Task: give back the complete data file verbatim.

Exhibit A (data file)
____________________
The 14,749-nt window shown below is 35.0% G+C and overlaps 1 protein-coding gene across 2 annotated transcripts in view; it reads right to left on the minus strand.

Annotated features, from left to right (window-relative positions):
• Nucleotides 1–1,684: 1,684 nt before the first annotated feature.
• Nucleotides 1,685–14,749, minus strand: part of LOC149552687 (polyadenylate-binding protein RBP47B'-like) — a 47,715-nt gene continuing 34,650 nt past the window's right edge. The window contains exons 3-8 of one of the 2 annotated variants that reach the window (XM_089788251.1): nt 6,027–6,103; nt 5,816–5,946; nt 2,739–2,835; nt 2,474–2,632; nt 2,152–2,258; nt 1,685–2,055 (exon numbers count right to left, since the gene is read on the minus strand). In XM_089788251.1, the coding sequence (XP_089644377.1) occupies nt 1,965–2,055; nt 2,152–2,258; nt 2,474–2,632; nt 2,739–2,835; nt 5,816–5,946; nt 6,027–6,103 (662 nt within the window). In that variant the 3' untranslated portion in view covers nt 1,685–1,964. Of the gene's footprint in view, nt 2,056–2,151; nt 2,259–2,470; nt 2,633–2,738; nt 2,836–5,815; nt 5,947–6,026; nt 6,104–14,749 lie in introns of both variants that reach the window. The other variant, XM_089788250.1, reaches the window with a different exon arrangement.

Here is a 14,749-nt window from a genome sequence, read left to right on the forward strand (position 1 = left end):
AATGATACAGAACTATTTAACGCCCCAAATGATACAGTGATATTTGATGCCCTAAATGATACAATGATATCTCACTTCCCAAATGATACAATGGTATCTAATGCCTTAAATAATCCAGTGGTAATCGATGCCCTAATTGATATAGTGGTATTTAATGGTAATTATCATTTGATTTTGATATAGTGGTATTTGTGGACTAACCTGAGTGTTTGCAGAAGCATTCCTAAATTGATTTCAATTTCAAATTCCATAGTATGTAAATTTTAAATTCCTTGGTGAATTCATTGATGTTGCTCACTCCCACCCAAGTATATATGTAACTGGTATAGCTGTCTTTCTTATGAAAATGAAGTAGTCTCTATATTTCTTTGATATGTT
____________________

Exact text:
The 14,749-nt window shown below is 35.0% G+C and overlaps 1 protein-coding gene across 2 annotated transcripts in view; it reads right to left on the minus strand.

Annotated features, from left to right (window-relative positions):
• Nucleotides 1–1,684: 1,684 nt before the first annotated feature.
• Nucleotides 1,685–14,749, minus strand: part of LOC149552687 (polyadenylate-binding protein RBP47B'-like) — a 47,715-nt gene continuing 34,650 nt past the window's right edge. The window contains exons 3-8 of one of the 2 annotated variants that reach the window (XM_089788251.1): nt 6,027–6,103; nt 5,816–5,946; nt 2,739–2,835; nt 2,474–2,632; nt 2,152–2,258; nt 1,685–2,055 (exon numbers count right to left, since the gene is read on the minus strand). In XM_089788251.1, the coding sequence (XP_089644377.1) occupies nt 1,965–2,055; nt 2,152–2,258; nt 2,474–2,632; nt 2,739–2,835; nt 5,816–5,946; nt 6,027–6,103 (662 nt within the window). In that variant the 3' untranslated portion in view covers nt 1,685–1,964. Of the gene's footprint in view, nt 2,056–2,151; nt 2,259–2,470; nt 2,633–2,738; nt 2,836–5,815; nt 5,947–6,026; nt 6,104–14,749 lie in introns of both variants that reach the window. The other variant, XM_089788250.1, reaches the window with a different exon arrangement.

Here is a 14,749-nt window from a genome sequence, read left to right on the forward strand (position 1 = left end):
AATGATACAGAACTATTTAACGCCCCAAATGATACAGTGATATTTGATGCCCTAAATGATACAATGATATCTCACTTCCCAAATGATACAATGGTATCTAATGCCTTAAATAATCCAGTGGTAATCGATGCCCTAATTGATATAGTGGTATTTAATGGTAATTATCATTTGATTTTGATATAGTGGTATTTGTGGACTAACCTGAGTGTTTGCAGAAGCATTCCTAAATTGATTTCAATTTCAAATTCCATAGTATGTAAATTTTAAATTCCTTGGTGAATTCATTGATGTTGCTCACTCCCACCCAAGTATATATGTAACTGGTATAGCTGTCTTTCTTATGAAAATGAAGTAGTCTCTATATTTCTTTGATATGTT